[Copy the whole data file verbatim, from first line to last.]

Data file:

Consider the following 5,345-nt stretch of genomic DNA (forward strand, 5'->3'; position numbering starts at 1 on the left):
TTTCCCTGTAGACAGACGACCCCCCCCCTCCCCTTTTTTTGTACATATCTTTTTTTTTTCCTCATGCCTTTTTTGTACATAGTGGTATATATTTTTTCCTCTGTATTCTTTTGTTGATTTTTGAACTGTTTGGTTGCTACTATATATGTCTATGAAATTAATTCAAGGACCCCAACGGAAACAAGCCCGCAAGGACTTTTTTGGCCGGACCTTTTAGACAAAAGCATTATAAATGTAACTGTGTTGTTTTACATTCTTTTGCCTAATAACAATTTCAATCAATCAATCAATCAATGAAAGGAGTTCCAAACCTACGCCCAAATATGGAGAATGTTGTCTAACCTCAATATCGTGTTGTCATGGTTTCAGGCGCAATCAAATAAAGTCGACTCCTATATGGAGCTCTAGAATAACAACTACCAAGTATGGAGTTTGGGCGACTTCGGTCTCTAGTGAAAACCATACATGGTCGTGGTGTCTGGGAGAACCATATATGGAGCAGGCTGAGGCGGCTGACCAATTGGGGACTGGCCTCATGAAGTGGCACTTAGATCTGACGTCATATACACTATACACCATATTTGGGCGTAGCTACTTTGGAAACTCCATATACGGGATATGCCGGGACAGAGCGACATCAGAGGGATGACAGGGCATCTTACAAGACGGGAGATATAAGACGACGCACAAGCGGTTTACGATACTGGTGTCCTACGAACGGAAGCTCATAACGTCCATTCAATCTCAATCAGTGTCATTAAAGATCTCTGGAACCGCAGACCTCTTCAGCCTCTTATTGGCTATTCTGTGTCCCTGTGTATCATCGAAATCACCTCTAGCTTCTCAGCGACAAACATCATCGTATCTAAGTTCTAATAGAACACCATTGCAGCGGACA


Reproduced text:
Consider the following 5,345-nt stretch of genomic DNA (forward strand, 5'->3'; position numbering starts at 1 on the left):
TTTCCCTGTAGACAGACGACCCCCCCCCTCCCCTTTTTTTGTACATATCTTTTTTTTTTCCTCATGCCTTTTTTGTACATAGTGGTATATATTTTTTCCTCTGTATTCTTTTGTTGATTTTTGAACTGTTTGGTTGCTACTATATATGTCTATGAAATTAATTCAAGGACCCCAACGGAAACAAGCCCGCAAGGACTTTTTTGGCCGGACCTTTTAGACAAAAGCATTATAAATGTAACTGTGTTGTTTTACATTCTTTTGCCTAATAACAATTTCAATCAATCAATCAATCAATGAAAGGAGTTCCAAACCTACGCCCAAATATGGAGAATGTTGTCTAACCTCAATATCGTGTTGTCATGGTTTCAGGCGCAATCAAATAAAGTCGACTCCTATATGGAGCTCTAGAATAACAACTACCAAGTATGGAGTTTGGGCGACTTCGGTCTCTAGTGAAAACCATACATGGTCGTGGTGTCTGGGAGAACCATATATGGAGCAGGCTGAGGCGGCTGACCAATTGGGGACTGGCCTCATGAAGTGGCACTTAGATCTGACGTCATATACACTATACACCATATTTGGGCGTAGCTACTTTGGAAACTCCATATACGGGATATGCCGGGACAGAGCGACATCAGAGGGATGACAGGGCATCTTACAAGACGGGAGATATAAGACGACGCACAAGCGGTTTACGATACTGGTGTCCTACGAACGGAAGCTCATAACGTCCATTCAATCTCAATCAGTGTCATTAAAGATCTCTGGAACCGCAGACCTCTTCAGCCTCTTATTGGCTATTCTGTGTCCCTGTGTATCATCGAAATCACCTCTAGCTTCTCAGCGACAAACATCATCGTATCTAAGTTCTAATAGAACACCATTGCAGCGGACA